When they cook, they do this rolly-poly belly flop kind of thing and they, well, DANCE. Every time I do it, the dance is different. Some times it’s very fluid, and sometimes it’s really choppy. Sometimes they flip completely over, sometimes they roll completely up. Doesn’t matter, JUST WATCH. It is the coolest thing and kids will go CRAZY for it. You wanna make sure they have plenty of room to do their thing, though. If they “touch”, then those two pieces will probably bond together and you don’t want that. The cooking process doesn’t take long. I put the kid’s shrinky dinks in first to make sure the oven was at the right temperature. Here’s a video of mine going in (and YES, I burned myself – wouldn’t be ME if I didn’t):
9. When they come out, VOILA!! Mini-me’s!
Here’s the mini-version in the same rectangle as the original:
And in case you NEED to know, here are the measurements:
And here are the finished products:
It honestly took longer to blog about it than to do it. But you can do just about anything with this – gift labels, Christmas ornaments, keychain with your kid’s artwork on it, earrings, necklace, bracelet, etc. Be more creative than me. 🙂
One year my MathCounts crew set up a table for a fundraiser. Kids paid $1 to create one in assembly-line form OR up to $5 to have one custom made by our more artsy math nerds. We even mass created some with our school name in our school colors and sold those for $3. Just a thought.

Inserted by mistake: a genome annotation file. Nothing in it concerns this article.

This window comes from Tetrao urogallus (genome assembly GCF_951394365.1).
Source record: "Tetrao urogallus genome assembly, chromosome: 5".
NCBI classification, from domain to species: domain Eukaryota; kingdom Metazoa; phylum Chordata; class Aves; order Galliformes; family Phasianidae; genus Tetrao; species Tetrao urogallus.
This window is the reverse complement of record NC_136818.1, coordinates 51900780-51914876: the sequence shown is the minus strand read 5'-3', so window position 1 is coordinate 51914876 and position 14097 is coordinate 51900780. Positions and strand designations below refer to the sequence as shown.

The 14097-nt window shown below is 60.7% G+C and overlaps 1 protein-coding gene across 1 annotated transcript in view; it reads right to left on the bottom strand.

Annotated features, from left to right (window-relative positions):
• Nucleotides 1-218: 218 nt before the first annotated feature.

I have the docs I used in my classes (7th grade math) SOMEWHERE around here, but it will take me a day or two to dig them up. Once I find them, I’ll post them. I used it to teach percent of change, but you could do just about anything with it. I suggest doing it as instruction and then again maybe the day after a state/standardized test as stress relief. Or maybe as a stats activity, you can have kids collect the data on the original and mini-me versions and see if they can create a regression equation to predict the length of the mini if given the length of the original piece. OR, even cooler, take that regression equation and have them use it in a “backwards” way. In other words, if they want the mini-version to be a specific length, what size original would they need?
If you DO this, I’d love for you to link to a picture in the comments or e-mail me (approximatelynormal dot stats at gmail dot com) and let me post it.
That’s all I’ve got for now, but I’m working on a post for mentor teachers with Chris Hill (@Hillby258) that should be ready today or tomorrow.